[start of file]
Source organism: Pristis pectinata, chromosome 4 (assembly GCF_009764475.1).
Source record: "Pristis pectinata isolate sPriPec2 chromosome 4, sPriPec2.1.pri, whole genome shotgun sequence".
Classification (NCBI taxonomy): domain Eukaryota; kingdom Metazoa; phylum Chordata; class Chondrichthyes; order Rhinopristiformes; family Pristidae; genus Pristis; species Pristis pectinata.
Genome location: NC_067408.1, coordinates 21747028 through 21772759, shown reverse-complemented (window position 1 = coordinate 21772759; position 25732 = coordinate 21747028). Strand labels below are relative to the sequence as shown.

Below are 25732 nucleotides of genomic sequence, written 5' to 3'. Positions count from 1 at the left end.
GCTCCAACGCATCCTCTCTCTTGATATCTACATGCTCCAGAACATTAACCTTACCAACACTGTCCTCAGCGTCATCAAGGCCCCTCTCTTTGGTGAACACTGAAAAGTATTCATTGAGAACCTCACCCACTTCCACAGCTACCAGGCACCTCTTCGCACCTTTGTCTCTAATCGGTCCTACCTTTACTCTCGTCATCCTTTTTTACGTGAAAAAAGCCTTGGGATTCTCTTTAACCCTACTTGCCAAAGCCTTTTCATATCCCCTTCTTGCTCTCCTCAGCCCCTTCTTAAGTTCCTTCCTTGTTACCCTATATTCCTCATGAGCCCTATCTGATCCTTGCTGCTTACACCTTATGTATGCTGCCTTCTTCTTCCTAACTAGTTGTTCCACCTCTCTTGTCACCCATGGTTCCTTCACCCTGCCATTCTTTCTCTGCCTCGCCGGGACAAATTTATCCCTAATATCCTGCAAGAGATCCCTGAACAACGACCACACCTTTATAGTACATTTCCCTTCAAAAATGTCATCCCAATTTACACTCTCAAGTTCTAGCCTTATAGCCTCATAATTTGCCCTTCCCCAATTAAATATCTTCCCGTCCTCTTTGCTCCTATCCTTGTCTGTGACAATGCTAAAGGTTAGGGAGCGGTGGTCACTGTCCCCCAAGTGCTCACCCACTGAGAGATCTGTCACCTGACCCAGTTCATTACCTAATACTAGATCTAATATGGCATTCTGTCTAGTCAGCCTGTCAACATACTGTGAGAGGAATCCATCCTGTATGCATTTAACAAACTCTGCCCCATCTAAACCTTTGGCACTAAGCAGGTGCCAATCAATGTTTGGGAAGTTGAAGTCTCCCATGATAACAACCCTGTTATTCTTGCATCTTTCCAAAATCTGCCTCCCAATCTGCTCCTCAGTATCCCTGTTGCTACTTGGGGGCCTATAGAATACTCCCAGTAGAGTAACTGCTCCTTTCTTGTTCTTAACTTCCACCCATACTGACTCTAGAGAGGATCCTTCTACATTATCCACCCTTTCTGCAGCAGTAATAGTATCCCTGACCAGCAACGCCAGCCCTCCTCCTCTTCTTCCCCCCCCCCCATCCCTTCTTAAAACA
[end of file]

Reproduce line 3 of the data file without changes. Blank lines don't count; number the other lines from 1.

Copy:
Classification (NCBI taxonomy): domain Eukaryota; kingdom Metazoa; phylum Chordata; class Chondrichthyes; order Rhinopristiformes; family Pristidae; genus Pristis; species Pristis pectinata.